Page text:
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Small judoka, big determination


Juji gatame, seoi nage, ude garami and sangaku jime refer to judo techniques that are unknown to many. Not so for Ryoko Tamura, who learned these at a very young age and quickly reached the top in women’s judo. Her first participation in the Games yielded a silver medal. Four years later, she again took silver, but this result, already more than honourable, was not enough for her. Tamura did not give up the fight, and won the Olympic title at the next Games. She repeated this feat four years later in Athens in 2004. Let’s celebrate the 32nd birthday of this tenacious judoka by joining her on the Olympic tatami.

When gold is not the order of the day
At the 1992 Olympic Games in Barcelona, Tamura, only 16 years old, won the silver medal in the extra-lightweight (under 48kg) category. She continued her rise to the top by winning two affiliated World Championships (1993 and 1995) and was propelled to being the big favourite at the 1996 Games in Atlanta. The flag bearer for the Japanese delegation at the Opening Ceremony of these centenary Games, proof of her popularity, she had with her the support of an entire nation. Against all expectations, she bowed out in the final against the younger North Korean, 16-year-old Sun Hui Kye, who was competing in her first international tournament.

The Japanese star was unsettled by this surprise defeat, which put an end to 84 uninterrupted victories: “I was questioning myself over and over. Can I endure all the tough training again? Can I win the gold in Sydney? Then I started to think that it was easy to retire, but that I would regret it for the rest of my life.” A state of mind which would have pleased the founder of judo, Jigoro Kano, first International Olympic Committee member to Japan, for whom judo was more than a collection of techniques: it was a way of developing physical, mental and moral qualities harmoniously.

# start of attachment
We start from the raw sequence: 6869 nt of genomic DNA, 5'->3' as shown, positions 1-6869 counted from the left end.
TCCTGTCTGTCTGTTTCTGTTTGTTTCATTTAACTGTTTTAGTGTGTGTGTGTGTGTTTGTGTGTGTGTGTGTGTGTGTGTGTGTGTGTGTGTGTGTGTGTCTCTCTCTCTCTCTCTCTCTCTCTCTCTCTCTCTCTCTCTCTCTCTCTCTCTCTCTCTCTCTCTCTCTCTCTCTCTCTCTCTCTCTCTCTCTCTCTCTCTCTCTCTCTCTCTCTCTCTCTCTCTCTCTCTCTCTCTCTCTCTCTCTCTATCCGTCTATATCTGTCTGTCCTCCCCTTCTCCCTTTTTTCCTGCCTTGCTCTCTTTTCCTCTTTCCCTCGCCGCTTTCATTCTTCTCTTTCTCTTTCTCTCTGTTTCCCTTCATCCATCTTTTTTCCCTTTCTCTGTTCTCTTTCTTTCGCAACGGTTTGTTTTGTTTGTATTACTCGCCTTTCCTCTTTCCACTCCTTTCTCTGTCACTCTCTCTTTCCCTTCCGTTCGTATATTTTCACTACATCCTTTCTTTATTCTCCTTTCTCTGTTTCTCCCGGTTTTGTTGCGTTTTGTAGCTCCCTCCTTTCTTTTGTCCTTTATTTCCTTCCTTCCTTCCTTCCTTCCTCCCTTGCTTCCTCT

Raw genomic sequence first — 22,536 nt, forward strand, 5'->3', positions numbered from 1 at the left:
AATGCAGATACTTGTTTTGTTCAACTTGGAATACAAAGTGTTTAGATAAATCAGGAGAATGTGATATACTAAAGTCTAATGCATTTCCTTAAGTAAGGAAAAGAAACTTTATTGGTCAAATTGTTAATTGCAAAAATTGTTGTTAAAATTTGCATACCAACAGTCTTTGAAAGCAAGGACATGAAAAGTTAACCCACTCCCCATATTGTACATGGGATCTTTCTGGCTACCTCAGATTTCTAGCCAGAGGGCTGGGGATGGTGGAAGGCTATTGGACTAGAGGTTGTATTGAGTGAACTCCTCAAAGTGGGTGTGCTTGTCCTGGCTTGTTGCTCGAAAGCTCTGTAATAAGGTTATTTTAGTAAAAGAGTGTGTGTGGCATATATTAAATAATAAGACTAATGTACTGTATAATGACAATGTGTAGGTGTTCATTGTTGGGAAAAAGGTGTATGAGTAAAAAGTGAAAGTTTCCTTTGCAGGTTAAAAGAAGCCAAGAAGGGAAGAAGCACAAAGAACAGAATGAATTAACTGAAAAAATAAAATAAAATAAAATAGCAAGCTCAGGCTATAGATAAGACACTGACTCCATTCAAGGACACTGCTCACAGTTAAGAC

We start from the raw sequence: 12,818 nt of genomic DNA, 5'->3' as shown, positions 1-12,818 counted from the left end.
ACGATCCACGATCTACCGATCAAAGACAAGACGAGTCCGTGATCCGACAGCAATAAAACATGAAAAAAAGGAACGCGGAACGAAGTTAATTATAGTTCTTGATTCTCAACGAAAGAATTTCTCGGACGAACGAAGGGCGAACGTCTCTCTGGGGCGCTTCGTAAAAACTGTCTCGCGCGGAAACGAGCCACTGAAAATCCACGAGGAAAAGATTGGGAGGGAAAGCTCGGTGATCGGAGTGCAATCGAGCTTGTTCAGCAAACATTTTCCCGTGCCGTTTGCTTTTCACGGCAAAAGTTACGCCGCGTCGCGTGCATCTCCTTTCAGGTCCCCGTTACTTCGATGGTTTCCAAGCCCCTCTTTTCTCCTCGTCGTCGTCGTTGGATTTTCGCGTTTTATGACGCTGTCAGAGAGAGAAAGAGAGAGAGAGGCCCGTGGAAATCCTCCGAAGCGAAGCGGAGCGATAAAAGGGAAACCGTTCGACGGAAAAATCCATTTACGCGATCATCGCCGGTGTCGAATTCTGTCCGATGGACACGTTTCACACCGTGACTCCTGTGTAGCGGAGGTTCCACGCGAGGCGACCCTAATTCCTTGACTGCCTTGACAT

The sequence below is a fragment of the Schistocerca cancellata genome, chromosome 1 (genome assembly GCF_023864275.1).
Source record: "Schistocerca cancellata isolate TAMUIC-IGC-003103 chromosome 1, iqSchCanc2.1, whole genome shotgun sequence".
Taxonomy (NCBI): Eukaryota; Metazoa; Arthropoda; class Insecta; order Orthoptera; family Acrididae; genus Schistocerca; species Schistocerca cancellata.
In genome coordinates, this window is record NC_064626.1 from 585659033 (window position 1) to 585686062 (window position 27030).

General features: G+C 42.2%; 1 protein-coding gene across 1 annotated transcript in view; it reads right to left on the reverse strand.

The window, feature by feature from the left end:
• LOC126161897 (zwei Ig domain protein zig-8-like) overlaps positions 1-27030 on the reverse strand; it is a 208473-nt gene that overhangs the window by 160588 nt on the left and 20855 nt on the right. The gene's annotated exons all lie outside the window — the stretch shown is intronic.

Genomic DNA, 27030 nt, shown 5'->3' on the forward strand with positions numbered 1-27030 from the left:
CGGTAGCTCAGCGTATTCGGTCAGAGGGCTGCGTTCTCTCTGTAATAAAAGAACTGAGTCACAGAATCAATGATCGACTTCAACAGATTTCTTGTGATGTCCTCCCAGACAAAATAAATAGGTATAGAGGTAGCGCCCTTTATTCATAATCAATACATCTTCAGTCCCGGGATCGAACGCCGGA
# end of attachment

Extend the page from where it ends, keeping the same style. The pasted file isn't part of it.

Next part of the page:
Liberating ippon
In 2000, at the Sydney Games, at 1.46 metres tall, the shortest athlete of the tournament carried immense pressure on her shoulders: Tamura had the choice between winning and winning. “I’d like to make the year 2000 the most memorable one in my life.” In the final, encouraged by a red and white crowd, she managed a perfect uchimata (inner thigh throw) and won with an ippon (“one full point” – the highest score a fighter can achieve). It took less than 40 seconds to take the much awaited gold. Banzai! Hoorah!
At the Athens 2004 Games, although she was in pain through an ankle injury, Tamura was not going to give up her title: “I was determined to win no matter how much it hurt”.

Woman of stature
No need to be tall, strong or imposing to have the profile of a champion. The tiny Japanese woman is proof of this. Not only with her did women make an entry at the Olympic Games in judo in Barcelona in 1992, but they also benefited from a model of will-power, courage and self-control. Otanjyoubi omedetou! Happy Birthday Ryoko!


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